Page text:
Our goal is to understand the possibility of performing online control of an unknown dynamical system while making minimal assumptions regarding the underlying dynamics. In particular, we consider the problem of adaptively controlling the linear quadratic regulator whose states transitions lie inside a rich, nonlinear function space, such as an infinite dimensional RKHS.

### Update

### Researchers

- Juan C Perdomo, University of California, Berkeley, link
- Max Simchowitz, University of California, Berkeley, link
- Alekh Agarwal, Microsoft Research, link
- Peter Bartlett, University of California, Berkeley, link

### Overview

Establishing control of an unknown dynamical system is one of the most basic problems in reinforcement learning and optimal control theory. Classical approaches to this problem have focused on control of simple systems, such as finite-dimensional linear systems or Markov Decision Processes with discrete states and actions. In this work, we seek to develop principled methods for adaptively controlling a dynamical system whose state transitions are described by some rich, nonparametric function space such as an infinite dimensional reproducing kernel Hilbert space (RKHS).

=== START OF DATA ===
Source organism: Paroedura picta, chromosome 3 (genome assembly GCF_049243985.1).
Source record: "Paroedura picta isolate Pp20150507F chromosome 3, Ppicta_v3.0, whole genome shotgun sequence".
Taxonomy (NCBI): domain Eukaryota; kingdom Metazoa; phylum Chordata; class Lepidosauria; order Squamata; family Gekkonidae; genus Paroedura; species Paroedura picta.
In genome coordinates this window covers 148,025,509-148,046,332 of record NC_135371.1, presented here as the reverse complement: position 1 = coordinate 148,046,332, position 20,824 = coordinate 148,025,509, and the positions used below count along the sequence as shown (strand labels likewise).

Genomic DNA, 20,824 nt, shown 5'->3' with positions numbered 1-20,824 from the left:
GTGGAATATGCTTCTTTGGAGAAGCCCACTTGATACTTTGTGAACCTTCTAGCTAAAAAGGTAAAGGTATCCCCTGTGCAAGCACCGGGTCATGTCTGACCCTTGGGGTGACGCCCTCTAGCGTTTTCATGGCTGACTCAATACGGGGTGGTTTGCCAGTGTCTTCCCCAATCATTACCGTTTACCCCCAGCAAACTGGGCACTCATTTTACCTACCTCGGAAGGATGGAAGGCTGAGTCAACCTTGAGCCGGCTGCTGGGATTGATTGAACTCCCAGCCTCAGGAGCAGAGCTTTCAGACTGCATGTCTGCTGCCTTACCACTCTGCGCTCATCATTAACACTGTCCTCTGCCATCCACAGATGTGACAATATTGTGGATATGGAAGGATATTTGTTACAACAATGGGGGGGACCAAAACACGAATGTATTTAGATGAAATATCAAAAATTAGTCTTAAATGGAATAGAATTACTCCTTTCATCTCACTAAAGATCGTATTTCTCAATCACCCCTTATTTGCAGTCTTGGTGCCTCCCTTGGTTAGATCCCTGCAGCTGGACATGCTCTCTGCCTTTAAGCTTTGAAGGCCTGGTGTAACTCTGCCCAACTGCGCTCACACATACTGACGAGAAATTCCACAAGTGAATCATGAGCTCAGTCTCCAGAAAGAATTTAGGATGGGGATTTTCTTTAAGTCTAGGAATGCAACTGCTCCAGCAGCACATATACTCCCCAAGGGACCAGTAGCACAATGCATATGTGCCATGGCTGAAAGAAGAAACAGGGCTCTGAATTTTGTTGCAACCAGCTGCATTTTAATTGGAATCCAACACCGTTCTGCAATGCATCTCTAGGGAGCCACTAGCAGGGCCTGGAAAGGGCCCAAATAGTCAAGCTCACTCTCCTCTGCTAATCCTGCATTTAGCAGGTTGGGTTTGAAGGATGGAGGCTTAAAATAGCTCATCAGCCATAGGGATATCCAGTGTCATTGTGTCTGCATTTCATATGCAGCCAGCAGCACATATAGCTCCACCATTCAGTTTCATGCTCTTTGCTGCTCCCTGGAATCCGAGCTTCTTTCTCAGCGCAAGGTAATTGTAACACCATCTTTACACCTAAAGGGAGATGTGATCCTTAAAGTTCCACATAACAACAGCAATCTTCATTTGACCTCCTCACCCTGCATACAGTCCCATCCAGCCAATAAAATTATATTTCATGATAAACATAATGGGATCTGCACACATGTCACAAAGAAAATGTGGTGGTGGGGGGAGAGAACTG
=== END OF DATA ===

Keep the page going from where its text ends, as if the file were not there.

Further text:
Contrary to previous settings, such as the finite-dimensional systems, dealing with infinite dimensional spaces inevitably introduces an approximation error when estimating the underlying dynamics. The main challenge of our work is developing new algorithms and analysis techniques to tackle these approximation errors. We believe that this is an important step towards developing principled control algorithms for complex, real world applications, where we must inevitably deal with model misspecification and approximation errors.

More broadly, our work builds on some of the ideas from the early days of optimal control theory developed in the 1970s. Back then, theorists proved the existence of solutions for some of these infinite-dimensional control problems. However, practical algorithms for achieving these solutions have lagged behind. Our work seeks to provide a modern treatment of these issues. We connect some of the initial solution concepts from the control theory literature with new ideas in statistical learning theory to develop rigorous and practical algorithms for control of infinite dimensional systems.